Recommendations of dietary NEAA requirements for animals depend on the expected levels of their growth, reproduction, and in the case of livestock and poultry, also production performance. Based on published studies, Table 2 lists our recommended total levels of arginine, glutamine, glutamate, and proline in typical corn- and soybean meal-based diets for gestating and lactating sows, as well as post-weaning and growing-finishing swine. This can provide an example for estimating dietary NEAA requirements by other species including humans. Supplemental NEAA needed to meet the dietary requirements can be supplied either as synthetic AA (Davis and Fiorotto 2009; Go et al. 2012; Wu et al. 1996) or from animal products that are excellent sources of both EAA and NEAA (Li et al. 2011). The composition of AA in common ingredients for animal diets (Li et al. 2011) differs substantially from that in animal body proteins (Table 3). This knowledge can greatly facilitate the dietary formulations to meet requirements for all AA, including EAA and NEAA (Wu 2010).
Table 2

Recommendations of dietary NEAA requirements for swine

NEAA and criteria

Gestating sows (Mateo et al. 2007; Wu et al. 2010)

Lactating sows (Mateo et al. 2008; Wu et al. 2011a)

Post-weaning piglets (Tan et al. 2009a; Wang et al. 2008)

Growing-finishing pigs (Tan et al. 2009b; Tan et al. 2011)

% of diet (as-fed basis; typical corn- and soybean meal-based diet)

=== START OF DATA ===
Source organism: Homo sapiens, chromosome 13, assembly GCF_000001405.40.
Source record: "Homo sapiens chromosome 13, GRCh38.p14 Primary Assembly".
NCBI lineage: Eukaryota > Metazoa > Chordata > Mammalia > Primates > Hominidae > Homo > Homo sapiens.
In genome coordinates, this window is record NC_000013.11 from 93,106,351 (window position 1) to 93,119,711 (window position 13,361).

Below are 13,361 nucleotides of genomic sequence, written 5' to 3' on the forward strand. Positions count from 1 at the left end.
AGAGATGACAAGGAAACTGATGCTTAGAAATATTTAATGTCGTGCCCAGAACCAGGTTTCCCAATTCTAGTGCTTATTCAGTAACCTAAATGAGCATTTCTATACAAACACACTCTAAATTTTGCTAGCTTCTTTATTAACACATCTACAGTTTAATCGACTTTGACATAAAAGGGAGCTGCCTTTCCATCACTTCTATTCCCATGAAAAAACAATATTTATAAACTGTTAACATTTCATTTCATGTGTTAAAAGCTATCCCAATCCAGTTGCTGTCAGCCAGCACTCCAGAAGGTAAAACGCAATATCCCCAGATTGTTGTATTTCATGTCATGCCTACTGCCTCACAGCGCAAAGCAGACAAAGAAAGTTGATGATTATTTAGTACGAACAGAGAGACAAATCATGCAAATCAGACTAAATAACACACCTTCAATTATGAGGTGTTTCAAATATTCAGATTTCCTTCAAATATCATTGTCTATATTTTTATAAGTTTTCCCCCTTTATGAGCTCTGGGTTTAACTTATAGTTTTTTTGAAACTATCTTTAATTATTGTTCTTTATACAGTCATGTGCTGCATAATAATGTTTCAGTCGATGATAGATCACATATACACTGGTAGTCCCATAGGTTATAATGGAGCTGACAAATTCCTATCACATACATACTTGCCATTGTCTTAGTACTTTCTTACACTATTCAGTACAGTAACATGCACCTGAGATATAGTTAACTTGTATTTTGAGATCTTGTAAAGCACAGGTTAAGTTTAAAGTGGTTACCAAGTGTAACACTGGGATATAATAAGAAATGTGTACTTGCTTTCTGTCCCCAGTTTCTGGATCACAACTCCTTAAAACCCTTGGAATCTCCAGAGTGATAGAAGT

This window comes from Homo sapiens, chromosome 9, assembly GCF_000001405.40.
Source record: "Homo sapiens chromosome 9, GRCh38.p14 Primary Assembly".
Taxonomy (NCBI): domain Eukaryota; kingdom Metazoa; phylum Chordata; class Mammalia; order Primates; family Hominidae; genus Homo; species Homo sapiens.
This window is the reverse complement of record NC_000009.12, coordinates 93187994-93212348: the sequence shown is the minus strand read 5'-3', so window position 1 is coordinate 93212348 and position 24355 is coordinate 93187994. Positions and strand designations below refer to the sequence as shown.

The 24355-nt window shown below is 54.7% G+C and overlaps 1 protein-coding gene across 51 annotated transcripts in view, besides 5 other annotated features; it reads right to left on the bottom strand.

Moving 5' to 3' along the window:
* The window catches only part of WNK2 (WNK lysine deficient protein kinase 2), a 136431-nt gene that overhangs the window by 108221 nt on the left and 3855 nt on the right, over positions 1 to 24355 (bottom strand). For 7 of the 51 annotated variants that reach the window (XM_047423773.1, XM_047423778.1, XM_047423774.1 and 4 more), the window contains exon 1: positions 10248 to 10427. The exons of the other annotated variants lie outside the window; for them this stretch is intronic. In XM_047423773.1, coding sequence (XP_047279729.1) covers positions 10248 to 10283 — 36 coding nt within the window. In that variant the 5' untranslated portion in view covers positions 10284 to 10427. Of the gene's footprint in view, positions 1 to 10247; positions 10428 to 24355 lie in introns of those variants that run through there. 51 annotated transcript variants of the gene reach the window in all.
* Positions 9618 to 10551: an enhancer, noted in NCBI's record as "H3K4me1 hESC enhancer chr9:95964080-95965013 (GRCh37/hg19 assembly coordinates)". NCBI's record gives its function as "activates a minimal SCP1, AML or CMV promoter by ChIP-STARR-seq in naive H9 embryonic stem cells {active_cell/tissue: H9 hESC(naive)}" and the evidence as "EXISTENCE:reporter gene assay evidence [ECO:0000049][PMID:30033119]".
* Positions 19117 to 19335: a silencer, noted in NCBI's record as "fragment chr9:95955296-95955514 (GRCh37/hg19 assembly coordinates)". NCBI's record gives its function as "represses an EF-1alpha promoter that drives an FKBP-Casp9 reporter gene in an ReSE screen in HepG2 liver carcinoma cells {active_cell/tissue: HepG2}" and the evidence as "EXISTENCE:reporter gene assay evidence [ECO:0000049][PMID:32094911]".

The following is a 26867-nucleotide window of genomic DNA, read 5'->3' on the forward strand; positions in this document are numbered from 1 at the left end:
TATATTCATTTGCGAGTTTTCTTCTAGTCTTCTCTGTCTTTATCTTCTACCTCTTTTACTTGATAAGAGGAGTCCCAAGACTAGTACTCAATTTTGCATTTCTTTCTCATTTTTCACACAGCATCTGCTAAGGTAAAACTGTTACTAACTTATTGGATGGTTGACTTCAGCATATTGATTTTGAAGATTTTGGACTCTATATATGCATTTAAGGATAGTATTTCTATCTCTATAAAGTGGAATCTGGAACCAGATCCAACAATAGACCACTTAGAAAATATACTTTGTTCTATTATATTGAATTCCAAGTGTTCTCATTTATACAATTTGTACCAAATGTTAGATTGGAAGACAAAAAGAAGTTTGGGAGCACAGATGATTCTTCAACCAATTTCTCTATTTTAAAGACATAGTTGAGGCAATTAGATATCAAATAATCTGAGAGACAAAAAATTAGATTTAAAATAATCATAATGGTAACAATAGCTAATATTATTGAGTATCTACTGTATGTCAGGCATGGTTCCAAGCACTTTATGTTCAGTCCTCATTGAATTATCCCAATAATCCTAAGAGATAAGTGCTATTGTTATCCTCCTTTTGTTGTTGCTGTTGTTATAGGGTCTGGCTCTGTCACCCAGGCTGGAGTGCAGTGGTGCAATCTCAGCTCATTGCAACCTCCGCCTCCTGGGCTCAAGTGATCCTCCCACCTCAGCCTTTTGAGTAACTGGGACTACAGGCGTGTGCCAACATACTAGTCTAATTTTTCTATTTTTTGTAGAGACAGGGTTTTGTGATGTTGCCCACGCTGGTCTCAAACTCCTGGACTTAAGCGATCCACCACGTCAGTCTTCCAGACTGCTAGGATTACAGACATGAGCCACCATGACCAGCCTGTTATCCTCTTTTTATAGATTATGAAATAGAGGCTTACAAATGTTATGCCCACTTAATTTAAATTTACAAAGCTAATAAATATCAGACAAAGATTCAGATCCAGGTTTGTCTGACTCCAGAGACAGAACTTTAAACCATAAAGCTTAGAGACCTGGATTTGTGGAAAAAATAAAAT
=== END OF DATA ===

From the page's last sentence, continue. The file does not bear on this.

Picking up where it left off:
Arginine

1.13a, 1.53b

1.90

2.04

2.25

 Glutamine

1.22a, 2.22b

2.72

2.71

1.65

 Glutamate

1.07a, 1.57b

2.51

2.62

1.40

 Proline

1.03a, 1.53b

2.37

2.58

1.38

 Criteria

Litter size

Milk production

Digestion

Muscle growth

Fetal growth

Piglet growth

Piglet growth

Meat quality

Feed efficiency

Feed efficiency

Feed efficiency

Feed efficiency

Immunity

Immunity

Growth

Immunity

aBefore day 90 of gestation; feed intake = 2 kg/sow/day

bAfter day 90 of gestation; feed intake = 2 kg/sow/day

Table 3

Composition of AA in the bodies of animals

Amino acid

Rata

Humanb

Cattleb

Sheepc

Chickd

Pig

mg AA/G protein

Intacte

AA

AAf

residue

Alanine

66.0

72

76

66.5

66.3

65.7

61.6

Arginine

68.2

77

75

68.0

68.5

67.7

71.4

Asparagine

36.5

35.8

36.5

36.0

36.5

Aspartate

43.4

43.7

43.1

42.8

43.6

Asp + Asn

79.9

90

87

79.5

79.6

78.8

80.1

Cysteine

14.5

14.6

15.0

13.2

13.2

Glutamine

51.0

50.9

50.5

51.2

52.8

Glutamate

83.8

83.2

82.9

84.6

87.0

Glu + Gln

135

130

138

134

133

136

140

Glycine

114

118

121

113

115

117

105

Histidine

21.0

26

27

21.2

21.1

20.8

21.6

Isoleucine

35.7

35

30

36.0

35.9

35.3

35.9

Leucine

69.0

75

74

69.4

69.2

68.3

69.3

Lysine

61.8

72

69

61.0

61.5

60.3

62.2

Methionine

19.2

20

18

19.0

18.9

18.7

19.3

Phenylalanine

34.1

41

39

34.6

34.8

34.3

35.9

Proline

85.7

84

87

85.5

85.3

86.1

85.3

OH-Pro

34.6

34.8

34.8

37.9

38.5

Pro + OH-Pro

120

120

120

124

124

Serine

44.8

44

47

45.2

45.0

44.3

43.1

Threonine

36.0

41

43

36.8

36.3

35.1

35.0

Tryptophan

12.0

11.4

11.6

11.1

11.9

Tyrosine

26.8

29

27

27.0

26.6

27.2

28.6

Valine

42.0

47

42

42.6

41.8

42.2

42.0

aMean values for the whole body of ten post-absorptive 60-day-old rats without intestinal lumen contents. Amino acids were analyzed as described by Li et al. (2011). Calculation were based on the molecular weights of intact AA

bValues for human fetuses (days 160–280 of gestation) and cattle (12 weeks old) were obtained from Davis et al. (1993). It was not reported whether calculations were based on the molecular weights of intact AA or AA residues. “–”denotes that data were not provided by the authors of the original studies

cMean values for the whole body of six adult sheep (12-month-old) without intestinal lumen contents. Amino acids were analyzed as described by Li et al. (2011). Calculations were based on the molecular weights of intact AA